You are reading 1 of 2 free-access articles allowed for 30 days
Gun violence is spreading unabated across the US like an infectious disease, with more than 36,000 people dying each year from its effects.
That figure puts gun-related mortality ahead of diseases such as HIV/AIDS, Parkinson’s, hypertension, intestinal infection, peptic ulcer, anaemia, viral hepatitis, biliary tract disease and atherosclerosis, and has sparked calls for an approach that treats the issue as a public health epidemic and not just a policing problem.
While on an average day, 100 Americans are killed by guns, at least twice as many are injured, according to the gun safety group Everytown, with gun injuries resulting in higher rates of rehospitalisation and chronic disability than for those suffering injuries as a result of car accidents.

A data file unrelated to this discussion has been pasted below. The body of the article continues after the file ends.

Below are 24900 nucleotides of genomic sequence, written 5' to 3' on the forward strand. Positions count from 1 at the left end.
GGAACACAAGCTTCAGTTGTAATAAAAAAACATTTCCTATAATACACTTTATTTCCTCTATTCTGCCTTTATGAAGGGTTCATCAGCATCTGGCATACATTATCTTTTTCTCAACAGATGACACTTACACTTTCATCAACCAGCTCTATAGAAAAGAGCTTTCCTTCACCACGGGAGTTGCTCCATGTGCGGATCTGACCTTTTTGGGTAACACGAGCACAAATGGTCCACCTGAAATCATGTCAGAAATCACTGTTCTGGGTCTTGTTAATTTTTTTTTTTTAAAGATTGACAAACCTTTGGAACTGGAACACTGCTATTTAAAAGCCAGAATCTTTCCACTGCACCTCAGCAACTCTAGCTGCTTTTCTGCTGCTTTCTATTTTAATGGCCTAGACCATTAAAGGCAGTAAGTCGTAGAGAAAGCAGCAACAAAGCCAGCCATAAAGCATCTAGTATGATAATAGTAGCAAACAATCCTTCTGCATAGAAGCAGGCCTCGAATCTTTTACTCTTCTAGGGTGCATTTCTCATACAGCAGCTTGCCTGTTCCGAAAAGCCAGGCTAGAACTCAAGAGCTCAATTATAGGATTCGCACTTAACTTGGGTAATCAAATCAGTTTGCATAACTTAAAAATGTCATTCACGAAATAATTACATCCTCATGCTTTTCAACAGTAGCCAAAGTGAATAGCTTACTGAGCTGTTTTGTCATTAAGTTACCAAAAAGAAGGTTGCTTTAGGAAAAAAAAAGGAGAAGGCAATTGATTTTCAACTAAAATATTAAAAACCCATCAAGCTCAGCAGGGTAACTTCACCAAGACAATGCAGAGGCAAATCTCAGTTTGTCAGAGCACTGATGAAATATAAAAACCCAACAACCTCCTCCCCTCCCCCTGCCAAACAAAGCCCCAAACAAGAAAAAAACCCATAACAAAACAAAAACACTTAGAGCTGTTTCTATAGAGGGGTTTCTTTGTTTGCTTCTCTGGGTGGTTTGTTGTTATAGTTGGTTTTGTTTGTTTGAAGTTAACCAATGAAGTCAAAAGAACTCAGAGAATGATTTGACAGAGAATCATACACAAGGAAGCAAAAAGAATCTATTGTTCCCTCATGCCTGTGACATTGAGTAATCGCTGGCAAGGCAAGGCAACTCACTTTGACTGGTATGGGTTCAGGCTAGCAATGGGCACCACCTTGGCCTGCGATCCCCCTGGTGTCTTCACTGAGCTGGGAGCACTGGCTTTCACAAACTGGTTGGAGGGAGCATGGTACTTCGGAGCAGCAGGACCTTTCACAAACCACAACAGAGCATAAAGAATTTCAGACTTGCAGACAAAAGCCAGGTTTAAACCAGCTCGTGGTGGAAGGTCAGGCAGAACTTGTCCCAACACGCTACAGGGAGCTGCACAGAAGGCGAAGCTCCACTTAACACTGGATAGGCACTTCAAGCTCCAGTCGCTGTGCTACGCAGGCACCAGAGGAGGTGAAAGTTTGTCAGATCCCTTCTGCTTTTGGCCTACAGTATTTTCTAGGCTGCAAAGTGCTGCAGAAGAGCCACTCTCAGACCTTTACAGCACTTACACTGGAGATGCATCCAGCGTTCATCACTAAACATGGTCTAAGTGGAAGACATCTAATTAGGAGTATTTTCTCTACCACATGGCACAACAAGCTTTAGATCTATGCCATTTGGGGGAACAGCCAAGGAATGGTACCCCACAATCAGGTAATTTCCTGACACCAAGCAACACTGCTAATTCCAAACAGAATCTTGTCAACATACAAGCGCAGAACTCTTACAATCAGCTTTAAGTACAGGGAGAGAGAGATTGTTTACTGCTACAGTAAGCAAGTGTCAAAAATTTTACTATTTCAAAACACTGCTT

The toll on survivors’ mental health is also great. Those exposed to mass shootings are known to experience acute elevations in depression, anxiety and post-traumatic stress symptoms.
In addition, rates of psychological distress and subsequent mental health illness are also high among first responders and hospital-based personnel, such as emergency department staff. Emergency response personnel have approximately twice the lifetime risk for developing post-traumatic stress disorder.
“Gun violence is a public health crisis, evident by the senseless loss of life and injury in Las Vegas,” the American Medical Association (AMA) tweeted after the massacre that killed 58 people in Las Vegas last October. It called for steps like background checks and waiting periods for gun ownership. One month later, while the country was still reeling from the Las Vegas massacre, another gunman killed 26 people in a Texas church on 5 November.